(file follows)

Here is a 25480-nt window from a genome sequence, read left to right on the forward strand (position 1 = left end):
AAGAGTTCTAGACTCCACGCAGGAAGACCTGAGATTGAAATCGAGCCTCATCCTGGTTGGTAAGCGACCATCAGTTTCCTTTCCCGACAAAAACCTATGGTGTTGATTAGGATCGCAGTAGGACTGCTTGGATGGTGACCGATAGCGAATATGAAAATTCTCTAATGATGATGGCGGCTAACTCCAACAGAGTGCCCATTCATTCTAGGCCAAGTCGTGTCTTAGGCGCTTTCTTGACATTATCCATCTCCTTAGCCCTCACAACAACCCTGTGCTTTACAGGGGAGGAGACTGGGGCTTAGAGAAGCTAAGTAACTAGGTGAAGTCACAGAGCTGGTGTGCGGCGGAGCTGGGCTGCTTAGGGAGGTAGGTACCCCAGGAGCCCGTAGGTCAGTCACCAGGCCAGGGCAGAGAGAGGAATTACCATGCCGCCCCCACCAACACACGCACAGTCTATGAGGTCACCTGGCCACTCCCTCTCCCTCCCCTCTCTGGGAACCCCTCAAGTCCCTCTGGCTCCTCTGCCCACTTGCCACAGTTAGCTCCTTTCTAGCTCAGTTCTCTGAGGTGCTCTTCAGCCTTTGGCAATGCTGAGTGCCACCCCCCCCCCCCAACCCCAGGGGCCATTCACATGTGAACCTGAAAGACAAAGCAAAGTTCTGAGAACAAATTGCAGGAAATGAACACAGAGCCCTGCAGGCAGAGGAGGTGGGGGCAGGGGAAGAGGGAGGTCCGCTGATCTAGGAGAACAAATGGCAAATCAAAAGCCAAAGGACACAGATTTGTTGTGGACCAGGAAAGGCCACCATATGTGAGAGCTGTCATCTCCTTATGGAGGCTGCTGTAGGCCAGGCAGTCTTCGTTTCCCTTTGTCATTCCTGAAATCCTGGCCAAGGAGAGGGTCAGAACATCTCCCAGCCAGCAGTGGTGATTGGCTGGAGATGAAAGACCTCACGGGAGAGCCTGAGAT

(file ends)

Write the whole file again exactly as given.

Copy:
Here is a 25480-nt window from a genome sequence, read left to right on the forward strand (position 1 = left end):
AAGAGTTCTAGACTCCACGCAGGAAGACCTGAGATTGAAATCGAGCCTCATCCTGGTTGGTAAGCGACCATCAGTTTCCTTTCCCGACAAAAACCTATGGTGTTGATTAGGATCGCAGTAGGACTGCTTGGATGGTGACCGATAGCGAATATGAAAATTCTCTAATGATGATGGCGGCTAACTCCAACAGAGTGCCCATTCATTCTAGGCCAAGTCGTGTCTTAGGCGCTTTCTTGACATTATCCATCTCCTTAGCCCTCACAACAACCCTGTGCTTTACAGGGGAGGAGACTGGGGCTTAGAGAAGCTAAGTAACTAGGTGAAGTCACAGAGCTGGTGTGCGGCGGAGCTGGGCTGCTTAGGGAGGTAGGTACCCCAGGAGCCCGTAGGTCAGTCACCAGGCCAGGGCAGAGAGAGGAATTACCATGCCGCCCCCACCAACACACGCACAGTCTATGAGGTCACCTGGCCACTCCCTCTCCCTCCCCTCTCTGGGAACCCCTCAAGTCCCTCTGGCTCCTCTGCCCACTTGCCACAGTTAGCTCCTTTCTAGCTCAGTTCTCTGAGGTGCTCTTCAGCCTTTGGCAATGCTGAGTGCCACCCCCCCCCCCCAACCCCAGGGGCCATTCACATGTGAACCTGAAAGACAAAGCAAAGTTCTGAGAACAAATTGCAGGAAATGAACACAGAGCCCTGCAGGCAGAGGAGGTGGGGGCAGGGGAAGAGGGAGGTCCGCTGATCTAGGAGAACAAATGGCAAATCAAAAGCCAAAGGACACAGATTTGTTGTGGACCAGGAAAGGCCACCATATGTGAGAGCTGTCATCTCCTTATGGAGGCTGCTGTAGGCCAGGCAGTCTTCGTTTCCCTTTGTCATTCCTGAAATCCTGGCCAAGGAGAGGGTCAGAACATCTCCCAGCCAGCAGTGGTGATTGGCTGGAGATGAAAGACCTCACGGGAGAGCCTGAGAT